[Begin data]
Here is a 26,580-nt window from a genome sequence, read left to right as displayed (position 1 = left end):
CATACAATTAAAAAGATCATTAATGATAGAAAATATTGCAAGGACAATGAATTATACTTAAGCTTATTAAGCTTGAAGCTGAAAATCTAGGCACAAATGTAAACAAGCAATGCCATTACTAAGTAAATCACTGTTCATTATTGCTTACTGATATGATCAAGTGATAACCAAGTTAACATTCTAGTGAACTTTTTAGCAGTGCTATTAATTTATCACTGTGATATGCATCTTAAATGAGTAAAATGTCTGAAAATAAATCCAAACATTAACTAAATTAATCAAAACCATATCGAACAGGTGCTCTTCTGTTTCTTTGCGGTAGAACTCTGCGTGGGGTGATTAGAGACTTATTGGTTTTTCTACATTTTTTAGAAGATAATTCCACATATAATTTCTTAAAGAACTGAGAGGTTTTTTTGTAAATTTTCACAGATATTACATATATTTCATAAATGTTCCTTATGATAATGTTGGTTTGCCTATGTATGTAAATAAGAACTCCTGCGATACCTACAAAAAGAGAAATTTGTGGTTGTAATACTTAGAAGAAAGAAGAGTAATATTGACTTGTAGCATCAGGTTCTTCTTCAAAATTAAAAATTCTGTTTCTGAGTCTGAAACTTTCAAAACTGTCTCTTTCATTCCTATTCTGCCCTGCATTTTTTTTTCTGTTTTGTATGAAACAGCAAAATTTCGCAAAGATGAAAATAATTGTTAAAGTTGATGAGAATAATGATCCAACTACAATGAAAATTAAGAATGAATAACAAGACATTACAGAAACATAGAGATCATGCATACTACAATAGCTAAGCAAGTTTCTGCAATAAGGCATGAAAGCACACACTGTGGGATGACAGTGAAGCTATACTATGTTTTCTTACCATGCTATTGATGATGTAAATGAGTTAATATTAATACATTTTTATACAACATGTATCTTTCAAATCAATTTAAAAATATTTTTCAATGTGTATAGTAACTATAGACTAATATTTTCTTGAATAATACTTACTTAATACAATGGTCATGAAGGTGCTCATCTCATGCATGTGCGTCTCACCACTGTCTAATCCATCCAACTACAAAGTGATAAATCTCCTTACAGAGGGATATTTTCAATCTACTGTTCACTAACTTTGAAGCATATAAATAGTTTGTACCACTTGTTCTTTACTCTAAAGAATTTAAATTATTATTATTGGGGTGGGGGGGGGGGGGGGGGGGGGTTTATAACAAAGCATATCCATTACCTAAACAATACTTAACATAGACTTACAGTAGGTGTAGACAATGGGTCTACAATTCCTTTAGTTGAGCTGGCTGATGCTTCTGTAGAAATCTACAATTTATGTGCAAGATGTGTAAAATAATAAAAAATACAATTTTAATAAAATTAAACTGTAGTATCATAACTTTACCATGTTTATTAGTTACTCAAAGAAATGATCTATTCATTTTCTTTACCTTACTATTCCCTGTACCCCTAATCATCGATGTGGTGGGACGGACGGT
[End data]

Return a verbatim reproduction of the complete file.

Here is a 26,580-nt window from a genome sequence, read left to right as displayed (position 1 = left end):
CATACAATTAAAAAGATCATTAATGATAGAAAATATTGCAAGGACAATGAATTATACTTAAGCTTATTAAGCTTGAAGCTGAAAATCTAGGCACAAATGTAAACAAGCAATGCCATTACTAAGTAAATCACTGTTCATTATTGCTTACTGATATGATCAAGTGATAACCAAGTTAACATTCTAGTGAACTTTTTAGCAGTGCTATTAATTTATCACTGTGATATGCATCTTAAATGAGTAAAATGTCTGAAAATAAATCCAAACATTAACTAAATTAATCAAAACCATATCGAACAGGTGCTCTTCTGTTTCTTTGCGGTAGAACTCTGCGTGGGGTGATTAGAGACTTATTGGTTTTTCTACATTTTTTAGAAGATAATTCCACATATAATTTCTTAAAGAACTGAGAGGTTTTTTTGTAAATTTTCACAGATATTACATATATTTCATAAATGTTCCTTATGATAATGTTGGTTTGCCTATGTATGTAAATAAGAACTCCTGCGATACCTACAAAAAGAGAAATTTGTGGTTGTAATACTTAGAAGAAAGAAGAGTAATATTGACTTGTAGCATCAGGTTCTTCTTCAAAATTAAAAATTCTGTTTCTGAGTCTGAAACTTTCAAAACTGTCTCTTTCATTCCTATTCTGCCCTGCATTTTTTTTTCTGTTTTGTATGAAACAGCAAAATTTCGCAAAGATGAAAATAATTGTTAAAGTTGATGAGAATAATGATCCAACTACAATGAAAATTAAGAATGAATAACAAGACATTACAGAAACATAGAGATCATGCATACTACAATAGCTAAGCAAGTTTCTGCAATAAGGCATGAAAGCACACACTGTGGGATGACAGTGAAGCTATACTATGTTTTCTTACCATGCTATTGATGATGTAAATGAGTTAATATTAATACATTTTTATACAACATGTATCTTTCAAATCAATTTAAAAATATTTTTCAATGTGTATAGTAACTATAGACTAATATTTTCTTGAATAATACTTACTTAATACAATGGTCATGAAGGTGCTCATCTCATGCATGTGCGTCTCACCACTGTCTAATCCATCCAACTACAAAGTGATAAATCTCCTTACAGAGGGATATTTTCAATCTACTGTTCACTAACTTTGAAGCATATAAATAGTTTGTACCACTTGTTCTTTACTCTAAAGAATTTAAATTATTATTATTGGGGTGGGGGGGGGGGGGGGGGGGGGTTTATAACAAAGCATATCCATTACCTAAACAATACTTAACATAGACTTACAGTAGGTGTAGACAATGGGTCTACAATTCCTTTAGTTGAGCTGGCTGATGCTTCTGTAGAAATCTACAATTTATGTGCAAGATGTGTAAAATAATAAAAAATACAATTTTAATAAAATTAAACTGTAGTATCATAACTTTACCATGTTTATTAGTTACTCAAAGAAATGATCTATTCATTTTCTTTACCTTACTATTCCCTGTACCCCTAATCATCGATGTGGTGGGACGGACGGT